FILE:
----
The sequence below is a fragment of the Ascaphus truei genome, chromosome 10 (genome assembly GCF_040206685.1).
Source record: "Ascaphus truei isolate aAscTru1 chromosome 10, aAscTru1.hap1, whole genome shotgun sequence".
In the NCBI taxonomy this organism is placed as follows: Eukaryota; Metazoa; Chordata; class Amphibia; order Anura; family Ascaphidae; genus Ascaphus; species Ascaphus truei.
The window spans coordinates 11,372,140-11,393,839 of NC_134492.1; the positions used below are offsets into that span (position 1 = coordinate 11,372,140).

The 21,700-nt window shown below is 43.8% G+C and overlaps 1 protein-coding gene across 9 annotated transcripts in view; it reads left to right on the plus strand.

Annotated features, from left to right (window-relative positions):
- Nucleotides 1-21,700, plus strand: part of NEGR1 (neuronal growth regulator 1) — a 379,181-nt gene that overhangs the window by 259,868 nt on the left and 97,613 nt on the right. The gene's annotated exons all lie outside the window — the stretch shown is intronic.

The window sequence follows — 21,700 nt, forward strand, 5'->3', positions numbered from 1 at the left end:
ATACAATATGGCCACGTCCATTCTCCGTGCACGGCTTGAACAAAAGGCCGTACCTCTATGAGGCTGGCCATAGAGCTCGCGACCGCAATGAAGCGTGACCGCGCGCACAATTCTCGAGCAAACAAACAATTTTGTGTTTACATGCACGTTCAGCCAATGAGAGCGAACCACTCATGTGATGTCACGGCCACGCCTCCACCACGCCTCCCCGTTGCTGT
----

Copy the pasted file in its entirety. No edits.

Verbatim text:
The sequence below is a fragment of the Ascaphus truei genome, chromosome 10 (genome assembly GCF_040206685.1).
Source record: "Ascaphus truei isolate aAscTru1 chromosome 10, aAscTru1.hap1, whole genome shotgun sequence".
In the NCBI taxonomy this organism is placed as follows: Eukaryota; Metazoa; Chordata; class Amphibia; order Anura; family Ascaphidae; genus Ascaphus; species Ascaphus truei.
The window spans coordinates 11,372,140-11,393,839 of NC_134492.1; the positions used below are offsets into that span (position 1 = coordinate 11,372,140).

The 21,700-nt window shown below is 43.8% G+C and overlaps 1 protein-coding gene across 9 annotated transcripts in view; it reads left to right on the plus strand.

Annotated features, from left to right (window-relative positions):
- Nucleotides 1-21,700, plus strand: part of NEGR1 (neuronal growth regulator 1) — a 379,181-nt gene that overhangs the window by 259,868 nt on the left and 97,613 nt on the right. The gene's annotated exons all lie outside the window — the stretch shown is intronic.

The window sequence follows — 21,700 nt, forward strand, 5'->3', positions numbered from 1 at the left end:
ATACAATATGGCCACGTCCATTCTCCGTGCACGGCTTGAACAAAAGGCCGTACCTCTATGAGGCTGGCCATAGAGCTCGCGACCGCAATGAAGCGTGACCGCGCGCACAATTCTCGAGCAAACAAACAATTTTGTGTTTACATGCACGTTCAGCCAATGAGAGCGAACCACTCATGTGATGTCACGGCCACGCCTCCACCACGCCTCCCCGTTGCTGT